Getting a cleaner is absolutely vital, absolutely, but doing a weekly food plan and an on-line shop has revolutionised our lives. I also do most of our clothes shopping on-line at the beginning of each season.

Also, making sure the house is tidy every night makes me feel organised but doesn't take a long time (since we do it every day, and don't wait until there are heaps of stuff around, which would make me stressed anyway).

I also try to work from home one day a week and get extra stuff done then. If I am really stretched I bring paperwork to work with me and do it in the lunch hour.

And agree with a short commute - my commute is 30 mins door to door, we could live somewhere lovely in the countryside but have decided its better to be home quickly so we have more time with the DCs.

DH has to do his own ironing, I do my own and the children's (limited). As a rule I try to avoid buying stuff that needs to be ironed.

Must adopt the sandwhich-freezing approach!

ProphetOfDoom Tue 09-Oct-12 14:24:32

Message withdrawn at poster's request.

Xenia Tue 09-Oct-12 14:30:24

On the entrepreneurs and women who earn £1k a day thread there will be suggestions of the 4 hour working week and how to find something where you own, you run the business and you decide the hours. I certainly have found working for myself even if I do work a lot of hours at times is much much easier than working for someone else's profit.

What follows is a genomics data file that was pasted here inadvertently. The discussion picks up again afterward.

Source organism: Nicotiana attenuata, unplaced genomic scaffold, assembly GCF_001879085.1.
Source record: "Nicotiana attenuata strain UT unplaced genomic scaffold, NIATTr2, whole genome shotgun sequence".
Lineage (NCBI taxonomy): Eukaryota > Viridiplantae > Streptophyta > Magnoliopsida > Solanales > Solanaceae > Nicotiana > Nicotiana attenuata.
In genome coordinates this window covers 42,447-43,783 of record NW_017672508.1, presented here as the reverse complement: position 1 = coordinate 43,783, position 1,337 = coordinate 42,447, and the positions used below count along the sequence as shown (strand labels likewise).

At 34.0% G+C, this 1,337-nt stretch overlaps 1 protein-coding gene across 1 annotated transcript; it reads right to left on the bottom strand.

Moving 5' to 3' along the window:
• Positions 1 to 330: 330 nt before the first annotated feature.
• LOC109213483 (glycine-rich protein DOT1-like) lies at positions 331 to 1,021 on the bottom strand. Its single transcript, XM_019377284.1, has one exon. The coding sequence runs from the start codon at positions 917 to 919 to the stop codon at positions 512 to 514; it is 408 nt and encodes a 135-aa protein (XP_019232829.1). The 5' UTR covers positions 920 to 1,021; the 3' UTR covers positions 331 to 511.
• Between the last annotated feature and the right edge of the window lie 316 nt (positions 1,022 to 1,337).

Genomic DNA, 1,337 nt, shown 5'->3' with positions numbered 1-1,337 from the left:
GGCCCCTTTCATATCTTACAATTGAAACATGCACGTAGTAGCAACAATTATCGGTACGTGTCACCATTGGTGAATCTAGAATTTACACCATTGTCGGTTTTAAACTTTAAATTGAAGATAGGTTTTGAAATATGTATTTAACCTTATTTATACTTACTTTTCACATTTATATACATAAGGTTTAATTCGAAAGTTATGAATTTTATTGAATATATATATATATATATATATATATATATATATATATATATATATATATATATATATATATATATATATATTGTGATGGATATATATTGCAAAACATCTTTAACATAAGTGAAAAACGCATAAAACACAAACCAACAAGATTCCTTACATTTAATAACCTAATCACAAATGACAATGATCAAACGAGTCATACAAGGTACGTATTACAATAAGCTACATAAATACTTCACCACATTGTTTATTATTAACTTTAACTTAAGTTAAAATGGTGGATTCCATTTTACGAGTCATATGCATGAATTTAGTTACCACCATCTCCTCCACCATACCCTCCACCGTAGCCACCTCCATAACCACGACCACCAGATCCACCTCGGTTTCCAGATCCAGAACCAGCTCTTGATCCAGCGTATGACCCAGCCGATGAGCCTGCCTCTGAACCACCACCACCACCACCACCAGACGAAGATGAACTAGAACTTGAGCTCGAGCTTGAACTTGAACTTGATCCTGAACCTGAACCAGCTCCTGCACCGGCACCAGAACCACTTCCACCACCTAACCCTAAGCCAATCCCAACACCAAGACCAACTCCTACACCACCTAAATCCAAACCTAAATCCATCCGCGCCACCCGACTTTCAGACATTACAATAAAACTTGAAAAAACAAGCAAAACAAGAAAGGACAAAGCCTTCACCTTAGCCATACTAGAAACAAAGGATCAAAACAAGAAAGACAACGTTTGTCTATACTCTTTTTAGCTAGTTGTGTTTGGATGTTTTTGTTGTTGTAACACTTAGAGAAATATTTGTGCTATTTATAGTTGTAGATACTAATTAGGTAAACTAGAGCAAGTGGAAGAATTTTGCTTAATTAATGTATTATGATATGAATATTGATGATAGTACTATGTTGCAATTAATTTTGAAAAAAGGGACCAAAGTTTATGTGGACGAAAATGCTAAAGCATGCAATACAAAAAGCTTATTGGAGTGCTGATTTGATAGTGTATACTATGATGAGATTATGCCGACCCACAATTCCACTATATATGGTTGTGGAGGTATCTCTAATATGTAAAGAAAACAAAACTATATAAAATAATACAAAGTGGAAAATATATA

sheeesh Tue 09-Oct-12 14:38:36

To be fair - yes, I have picked up some useful points from this thread.

Some posts, however, have made me feel almost claustrophobic.

I genuinely wonder whether some people create more "busy-ness" in their lives than is absolutely necessary.

GuernseyFamily Tue 09-Oct-12 15:27:31

I send my 2 x DC (age 7 & 11) to school on a Monday with every bag of kit they need for the week (Saves thinking on a daily basis which kit they need on which day) & they get the school / public bus (saves me a fortune in fuel)